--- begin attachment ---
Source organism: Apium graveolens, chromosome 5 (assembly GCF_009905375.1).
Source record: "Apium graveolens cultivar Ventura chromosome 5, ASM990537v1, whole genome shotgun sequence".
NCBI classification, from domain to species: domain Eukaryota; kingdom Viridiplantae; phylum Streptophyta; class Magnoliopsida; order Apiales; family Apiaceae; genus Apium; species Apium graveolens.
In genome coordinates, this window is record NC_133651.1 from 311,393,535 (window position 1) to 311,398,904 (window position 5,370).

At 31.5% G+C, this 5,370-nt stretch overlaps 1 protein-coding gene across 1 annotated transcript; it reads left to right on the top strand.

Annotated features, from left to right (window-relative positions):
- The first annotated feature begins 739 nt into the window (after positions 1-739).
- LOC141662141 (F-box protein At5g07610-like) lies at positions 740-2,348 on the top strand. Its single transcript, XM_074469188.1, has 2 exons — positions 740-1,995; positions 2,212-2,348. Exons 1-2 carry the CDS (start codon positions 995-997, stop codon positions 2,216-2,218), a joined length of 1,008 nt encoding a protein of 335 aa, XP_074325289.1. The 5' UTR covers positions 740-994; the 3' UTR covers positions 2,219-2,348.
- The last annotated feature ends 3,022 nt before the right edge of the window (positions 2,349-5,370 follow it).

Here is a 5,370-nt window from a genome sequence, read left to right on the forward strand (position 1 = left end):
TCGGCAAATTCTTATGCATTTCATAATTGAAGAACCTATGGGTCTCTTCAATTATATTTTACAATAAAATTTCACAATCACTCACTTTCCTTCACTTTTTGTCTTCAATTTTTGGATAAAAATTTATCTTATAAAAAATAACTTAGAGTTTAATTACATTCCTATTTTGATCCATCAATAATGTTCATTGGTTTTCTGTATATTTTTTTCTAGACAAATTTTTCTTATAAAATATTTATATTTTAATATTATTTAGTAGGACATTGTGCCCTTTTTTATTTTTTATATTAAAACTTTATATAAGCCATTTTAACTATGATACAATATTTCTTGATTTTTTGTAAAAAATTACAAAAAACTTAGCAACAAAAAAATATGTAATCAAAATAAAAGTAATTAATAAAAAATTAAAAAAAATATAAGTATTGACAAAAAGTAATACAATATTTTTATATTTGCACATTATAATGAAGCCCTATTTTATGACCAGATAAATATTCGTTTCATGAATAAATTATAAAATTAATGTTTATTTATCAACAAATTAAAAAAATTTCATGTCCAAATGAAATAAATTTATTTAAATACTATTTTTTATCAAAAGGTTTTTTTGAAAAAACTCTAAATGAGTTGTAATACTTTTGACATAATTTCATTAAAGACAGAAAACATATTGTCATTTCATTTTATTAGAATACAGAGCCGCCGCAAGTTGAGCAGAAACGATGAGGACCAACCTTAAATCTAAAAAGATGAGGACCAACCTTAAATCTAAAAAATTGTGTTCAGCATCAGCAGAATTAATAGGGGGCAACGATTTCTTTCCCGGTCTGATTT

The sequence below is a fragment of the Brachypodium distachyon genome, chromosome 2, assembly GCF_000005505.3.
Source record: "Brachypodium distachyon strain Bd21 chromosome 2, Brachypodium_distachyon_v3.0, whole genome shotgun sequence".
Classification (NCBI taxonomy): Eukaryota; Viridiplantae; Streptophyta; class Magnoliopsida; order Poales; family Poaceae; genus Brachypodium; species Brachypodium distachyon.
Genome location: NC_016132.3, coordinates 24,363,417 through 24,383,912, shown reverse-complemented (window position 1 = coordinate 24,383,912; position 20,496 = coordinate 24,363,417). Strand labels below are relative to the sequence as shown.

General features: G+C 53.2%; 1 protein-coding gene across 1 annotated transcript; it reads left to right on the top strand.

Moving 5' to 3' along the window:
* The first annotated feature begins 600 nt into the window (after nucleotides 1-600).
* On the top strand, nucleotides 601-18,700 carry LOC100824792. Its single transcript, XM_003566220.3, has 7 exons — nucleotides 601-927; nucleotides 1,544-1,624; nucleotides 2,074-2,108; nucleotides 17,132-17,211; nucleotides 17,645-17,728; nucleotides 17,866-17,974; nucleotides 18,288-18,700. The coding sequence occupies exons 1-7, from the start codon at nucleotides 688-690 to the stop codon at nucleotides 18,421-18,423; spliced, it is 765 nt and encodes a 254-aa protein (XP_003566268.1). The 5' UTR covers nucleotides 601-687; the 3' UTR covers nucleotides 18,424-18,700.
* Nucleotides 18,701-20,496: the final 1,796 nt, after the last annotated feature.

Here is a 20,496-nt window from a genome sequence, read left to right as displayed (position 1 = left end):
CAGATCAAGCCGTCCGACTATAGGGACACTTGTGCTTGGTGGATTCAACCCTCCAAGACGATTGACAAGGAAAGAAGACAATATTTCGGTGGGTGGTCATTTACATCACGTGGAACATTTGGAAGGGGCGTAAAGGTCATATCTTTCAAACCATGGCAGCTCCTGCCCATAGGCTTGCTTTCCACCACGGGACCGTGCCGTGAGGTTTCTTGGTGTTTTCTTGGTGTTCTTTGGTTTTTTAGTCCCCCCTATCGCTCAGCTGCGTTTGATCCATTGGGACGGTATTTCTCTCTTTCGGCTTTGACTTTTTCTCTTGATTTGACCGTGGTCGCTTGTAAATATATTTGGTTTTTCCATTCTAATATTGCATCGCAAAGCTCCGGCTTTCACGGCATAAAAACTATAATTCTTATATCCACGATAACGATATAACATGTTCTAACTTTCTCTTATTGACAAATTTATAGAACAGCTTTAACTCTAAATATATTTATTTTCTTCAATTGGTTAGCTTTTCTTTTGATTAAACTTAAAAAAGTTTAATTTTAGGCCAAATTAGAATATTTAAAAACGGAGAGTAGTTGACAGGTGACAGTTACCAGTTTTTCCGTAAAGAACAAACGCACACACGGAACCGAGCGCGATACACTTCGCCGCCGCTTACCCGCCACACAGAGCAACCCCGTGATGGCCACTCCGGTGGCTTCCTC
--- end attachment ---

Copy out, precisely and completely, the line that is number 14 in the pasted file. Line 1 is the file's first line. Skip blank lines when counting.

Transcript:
Classification (NCBI taxonomy): Eukaryota; Viridiplantae; Streptophyta; class Magnoliopsida; order Poales; family Poaceae; genus Brachypodium; species Brachypodium distachyon.